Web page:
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26 June 2003 Edition

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Sinn Féin tops poll in Crotlieve by-election

The Crotlieve by-election that took place last Wednesday witnessed a remarkable reversal of fortunes for the SDLP in South Down. Colm Burns, Sinn Féin's candidate in the election, topped the poll with 2,340 first preference votes, 31 ahead of the SDLP's Paul McKibben. Colm was only narrowly defeated through the transfer of second preference votes, which totalled 640 compared to the 1,000 received by Mr McKibben.

This constituency has, until recently, been looked upon as an SDLP stronghold and this result will have come as a major shock to their party strategists, who must now be relieved that Tony Blair cancelled the 29 May Assembly Elections. This result reversed a three to one SDLP majority and is a vindication of the decision made by South Down Sinn Féin to nominate three candidates for the Assembly Elections.

The SDLP were unable to select a candidate acceptable to the membership within their own party. Their initial choice for co-option, Peter McKibben, was replaced at an acrimonious SDLP selection committee by Rostrevor man Brendan Murney, who was then asked to step aside and make way for the original candidate. The bitter infighting that pervades the SDLP at both local and national level was reflected in this confused selection process and was all too evident to the ratepayers of Crotlieve, who were forced to pay for an unnecessary by-election.

Speaking after Thursday's count, Colm, while obviously disappointed at not being elected, was delighted to have topped the poll. He thanked the large number of party activists from South Down and Newry and Mourne who worked tirelessly during the election campaign and canvassed the entire constituency. He paid tribute to the party's national leadership who visited the constituency during the campaign. "This is an indication of Sinn Féin's commitment to the electorate of South Down and reflects how united and focused our party is at both local and national level," he said.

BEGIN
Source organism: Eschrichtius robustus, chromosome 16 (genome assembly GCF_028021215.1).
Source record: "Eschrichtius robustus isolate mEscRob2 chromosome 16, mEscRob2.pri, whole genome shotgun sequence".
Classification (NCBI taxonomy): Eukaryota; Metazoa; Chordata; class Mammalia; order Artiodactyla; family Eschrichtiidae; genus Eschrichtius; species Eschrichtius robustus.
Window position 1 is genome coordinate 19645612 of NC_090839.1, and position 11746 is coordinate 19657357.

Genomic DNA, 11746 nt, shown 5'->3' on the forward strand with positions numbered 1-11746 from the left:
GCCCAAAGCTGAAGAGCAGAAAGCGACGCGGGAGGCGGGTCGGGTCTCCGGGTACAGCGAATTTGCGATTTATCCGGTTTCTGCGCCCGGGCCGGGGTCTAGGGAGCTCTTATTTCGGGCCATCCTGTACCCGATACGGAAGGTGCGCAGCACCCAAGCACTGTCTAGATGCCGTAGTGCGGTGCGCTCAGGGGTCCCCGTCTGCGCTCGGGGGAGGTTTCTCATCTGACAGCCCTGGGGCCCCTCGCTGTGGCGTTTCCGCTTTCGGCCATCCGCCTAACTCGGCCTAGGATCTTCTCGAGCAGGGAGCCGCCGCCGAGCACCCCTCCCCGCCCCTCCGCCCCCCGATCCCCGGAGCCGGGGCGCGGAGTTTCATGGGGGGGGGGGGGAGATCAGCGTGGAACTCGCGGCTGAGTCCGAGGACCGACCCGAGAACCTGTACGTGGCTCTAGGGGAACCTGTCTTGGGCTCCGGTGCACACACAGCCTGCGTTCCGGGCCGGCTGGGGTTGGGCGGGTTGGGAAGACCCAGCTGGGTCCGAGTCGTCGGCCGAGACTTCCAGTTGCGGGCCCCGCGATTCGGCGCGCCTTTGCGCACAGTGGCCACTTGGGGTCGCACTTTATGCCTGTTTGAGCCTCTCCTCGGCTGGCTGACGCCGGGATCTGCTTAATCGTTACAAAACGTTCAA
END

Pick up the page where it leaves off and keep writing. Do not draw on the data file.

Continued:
"In the 1991 Westminister election, the SDLP in Crotlieve received 50% of the overall vote in contrast to Sinn Féin, who polled just over 5%. This constituency was viewed as their party's 'jewel in the crown', yet in the space of just twelve years, the political landscape has changed dramatically. Today, the SDLP are a very relieved party who have witnessed, I believe, an irreversible decline in their vote in South Down. Peter McKibben scraped home and was forced to depend on second preference votes from other candidates. It is obvious that the electorate is increasingly giving their support to the analysis and policies forwarded by Sinn Féin."

South Down Cllr Mick Murphy believes that: "the postponement of the Assembly elections by the British government denied the people of the Six Counties a chance to choose their political representatives. The result of this by-election is further proof that Sinn Féin would have substantially increased its political mandate throughout the Six Counties. The elections, however, cannot be cancelled indefinitely and when they are called I am sure that Colm Burns will be elected to serve alongside his 13 fellow Sinn Féin councillors on Newry and Mourne Council."

BY GAVIN GALLAGHER, SOUTH DOWN SINN FÉIN PRO

GUE-NGL-new-Jan-2106

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